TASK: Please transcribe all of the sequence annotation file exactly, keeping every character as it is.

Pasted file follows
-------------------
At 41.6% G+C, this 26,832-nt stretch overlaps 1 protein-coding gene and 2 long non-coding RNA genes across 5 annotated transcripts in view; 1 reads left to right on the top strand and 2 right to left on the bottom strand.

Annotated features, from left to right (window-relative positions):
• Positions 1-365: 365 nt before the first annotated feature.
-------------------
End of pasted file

At 41.6% G+C, this 26,832-nt stretch overlaps 1 protein-coding gene and 2 long non-coding RNA genes across 5 annotated transcripts in view; 1 reads left to right on the top strand and 2 right to left on the bottom strand.

Annotated features, from left to right (window-relative positions):
• Positions 1-365: 365 nt before the first annotated feature.